Another take on the dubbing block

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jong4029
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Joined: Tue Jan 06, 2015 5:34 pm
Location: Rio Rancho, New Mexico

Re: Another take on the dubbing block

Post by jong4029 » Wed Mar 25, 2015 11:47 pm

Wow.
Very cool. So much for my first dubbing block. To the fire place it goes. Did you cyr a groove in the block or is it just the diferance of the iron on material. Was just showing the guys at round table the dubbing block technique the other night. There were questions and the fur is somewhat slipery on the bare wood. Most of them want to dub while tieing which this will give them what they ask.
Thanks
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William Anderson
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Re: Another take on the dubbing block

Post by William Anderson » Thu Mar 26, 2015 7:50 am

Jon, if you get a chance to try an elevated block I'd like to see what you come up with. You're crew might also like to see the split thread method. That's a crowd pleaser. It's surprising how many people outside the soft hackle nuts aren't aware of it. Also, Ray made a block, I believe it was a sweeping block. It's in the tutorials. Another interesting take on making the bodies and a unique result. Within that thread there is a post of a block I made with a concave groove. It's an idea Dick Clark used on his personal block. I failed to really see the advantage. If the silk lacks the proper tacky wax on the silk, a misguided exhale will scatter your dubbing same as on a level block. It's all about the wax to secure the dubbing in place before it's trapped by the second length. This is also critical to creating the solid cord of silk and dubbing after twisted and rested under tension. There are times with longer staple or stiffer dubbing that the groove can keep the dubbing fibers from resting on the silk creating more issues. If you'd like some wax please send me your address and I'll get some to you. I also have a link to Jim Slattery's Jim's fly co to get authentic Keene wax. Still the best for pre spinning bodies but impossible to use if the silk is mounted to the fly already. There's always more than one way to skin a squirrel and they all work with nuanced differences.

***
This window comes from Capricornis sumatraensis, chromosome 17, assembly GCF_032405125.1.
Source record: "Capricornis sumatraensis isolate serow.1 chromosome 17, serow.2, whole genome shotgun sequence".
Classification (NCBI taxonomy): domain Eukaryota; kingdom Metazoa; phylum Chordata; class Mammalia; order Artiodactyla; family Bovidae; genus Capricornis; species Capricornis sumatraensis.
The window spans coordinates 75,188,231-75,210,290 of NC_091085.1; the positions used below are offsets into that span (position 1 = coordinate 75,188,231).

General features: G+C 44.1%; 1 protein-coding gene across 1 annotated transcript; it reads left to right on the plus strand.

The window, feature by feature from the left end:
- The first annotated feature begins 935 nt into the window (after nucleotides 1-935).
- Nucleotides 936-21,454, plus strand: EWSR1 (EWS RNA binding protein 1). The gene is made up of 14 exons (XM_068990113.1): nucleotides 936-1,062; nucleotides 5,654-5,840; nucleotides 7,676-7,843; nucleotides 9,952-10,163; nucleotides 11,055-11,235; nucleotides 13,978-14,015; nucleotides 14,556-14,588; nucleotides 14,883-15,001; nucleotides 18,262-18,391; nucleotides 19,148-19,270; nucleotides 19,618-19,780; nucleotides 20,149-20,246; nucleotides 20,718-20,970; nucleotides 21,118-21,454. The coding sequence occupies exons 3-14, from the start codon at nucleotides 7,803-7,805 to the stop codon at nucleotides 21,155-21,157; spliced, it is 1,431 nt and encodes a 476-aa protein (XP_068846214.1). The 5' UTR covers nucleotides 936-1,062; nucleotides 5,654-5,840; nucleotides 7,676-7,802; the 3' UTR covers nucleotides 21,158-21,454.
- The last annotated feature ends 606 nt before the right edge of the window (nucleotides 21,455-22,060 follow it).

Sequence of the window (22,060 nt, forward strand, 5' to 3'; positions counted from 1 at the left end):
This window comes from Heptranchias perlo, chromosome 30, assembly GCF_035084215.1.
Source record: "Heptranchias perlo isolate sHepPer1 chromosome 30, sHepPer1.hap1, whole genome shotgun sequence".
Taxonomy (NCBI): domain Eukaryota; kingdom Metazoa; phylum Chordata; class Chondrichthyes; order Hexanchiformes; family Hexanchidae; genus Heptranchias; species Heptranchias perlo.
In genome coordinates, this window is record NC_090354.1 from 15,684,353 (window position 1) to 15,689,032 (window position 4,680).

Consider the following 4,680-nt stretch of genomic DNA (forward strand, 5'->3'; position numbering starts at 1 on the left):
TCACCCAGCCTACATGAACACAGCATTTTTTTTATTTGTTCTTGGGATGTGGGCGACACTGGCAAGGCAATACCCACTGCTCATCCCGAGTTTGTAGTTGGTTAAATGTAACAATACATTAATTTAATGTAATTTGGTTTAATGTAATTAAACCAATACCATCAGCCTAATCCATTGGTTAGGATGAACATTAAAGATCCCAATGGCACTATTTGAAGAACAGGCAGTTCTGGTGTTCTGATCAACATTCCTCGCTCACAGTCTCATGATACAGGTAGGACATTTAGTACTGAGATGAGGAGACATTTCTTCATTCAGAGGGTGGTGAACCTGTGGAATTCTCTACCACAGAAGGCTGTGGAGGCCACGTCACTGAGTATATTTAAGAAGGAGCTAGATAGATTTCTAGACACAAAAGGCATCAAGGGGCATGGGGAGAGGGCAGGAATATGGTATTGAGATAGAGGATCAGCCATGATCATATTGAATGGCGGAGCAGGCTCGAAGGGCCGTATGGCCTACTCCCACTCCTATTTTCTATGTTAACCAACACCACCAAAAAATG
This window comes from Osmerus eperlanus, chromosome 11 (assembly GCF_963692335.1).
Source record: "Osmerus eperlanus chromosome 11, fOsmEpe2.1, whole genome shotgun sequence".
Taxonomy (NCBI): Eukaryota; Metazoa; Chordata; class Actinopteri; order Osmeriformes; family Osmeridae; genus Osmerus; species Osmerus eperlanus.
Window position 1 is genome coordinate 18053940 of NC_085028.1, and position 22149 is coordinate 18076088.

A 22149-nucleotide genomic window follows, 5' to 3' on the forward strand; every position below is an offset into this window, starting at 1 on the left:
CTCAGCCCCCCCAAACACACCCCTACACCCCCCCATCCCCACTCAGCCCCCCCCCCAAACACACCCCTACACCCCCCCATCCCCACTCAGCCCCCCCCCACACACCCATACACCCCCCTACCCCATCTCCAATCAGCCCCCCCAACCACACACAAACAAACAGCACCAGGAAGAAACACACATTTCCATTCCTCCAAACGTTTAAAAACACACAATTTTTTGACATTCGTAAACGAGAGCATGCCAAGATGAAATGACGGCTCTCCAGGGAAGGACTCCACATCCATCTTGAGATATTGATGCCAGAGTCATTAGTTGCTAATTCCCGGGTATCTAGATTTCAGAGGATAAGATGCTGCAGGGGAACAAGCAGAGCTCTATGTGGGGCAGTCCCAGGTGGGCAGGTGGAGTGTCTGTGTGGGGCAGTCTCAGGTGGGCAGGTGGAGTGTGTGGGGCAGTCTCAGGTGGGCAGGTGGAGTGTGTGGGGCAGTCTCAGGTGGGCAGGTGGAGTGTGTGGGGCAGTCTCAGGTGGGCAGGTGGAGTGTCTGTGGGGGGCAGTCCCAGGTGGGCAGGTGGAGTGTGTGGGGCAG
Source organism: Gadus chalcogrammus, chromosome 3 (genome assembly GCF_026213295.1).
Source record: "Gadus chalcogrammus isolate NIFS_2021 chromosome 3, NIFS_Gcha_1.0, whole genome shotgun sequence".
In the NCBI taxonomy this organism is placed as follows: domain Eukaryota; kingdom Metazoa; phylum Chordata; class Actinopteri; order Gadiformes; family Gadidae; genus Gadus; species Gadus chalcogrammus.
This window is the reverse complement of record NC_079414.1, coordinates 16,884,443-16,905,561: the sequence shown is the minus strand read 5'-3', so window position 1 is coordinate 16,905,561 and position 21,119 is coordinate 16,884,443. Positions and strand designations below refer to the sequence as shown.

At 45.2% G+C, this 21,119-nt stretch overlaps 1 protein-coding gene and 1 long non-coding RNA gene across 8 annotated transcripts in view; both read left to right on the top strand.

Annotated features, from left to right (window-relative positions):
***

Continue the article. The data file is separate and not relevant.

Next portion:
I just received a very cool photo pedestal to allow good macro shots of the dubbed bodies on cards. On the block as well. Maybe an illustration of the variances I've been waiting for months to get this thing and I hope to use it soon. Me techniques have settled down to a point where I believe they are worth sharing. Much better than previous bodies and far beyond the crappy scanned images I managed from my printer/scanner.

Excellent to see a group looking for further refinement to find new angles on the method.
"A man should not try to eliminate his complexes, but rather come into accord with them. They are ultimately what directs his conduct in the world." Sigmund Freud.
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Tom Smithwick
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Re: Another take on the dubbing block

Post by Tom Smithwick » Sun Mar 29, 2015 11:07 am

Jon - I did not see your earlier question. There is a groove in my block, only because I tried it first with no fabric. I also found it was too easy for the fur to move around. The fabric gap would have been enough. Since my block is free to spin, the groove and the tension from the hanging bobbin keep the block from moving while you are tying. That's why I said a heavier bobbin is best. The fabric has enough tack to prevent the fur from moving around while you are teasing the fur into place. Originally, my intent was to use the adhesive backed synthetic moleskin that traditional archers stick on their bows in strategic places to keep the arrow from clattering against the bow and spooking deer. That stuff is like sub miniature velcro, and would really hold the fur in place. I have a sheet of that around here someplace, but, of course, could not find it when I wanted it. The iron on patch works quite well.
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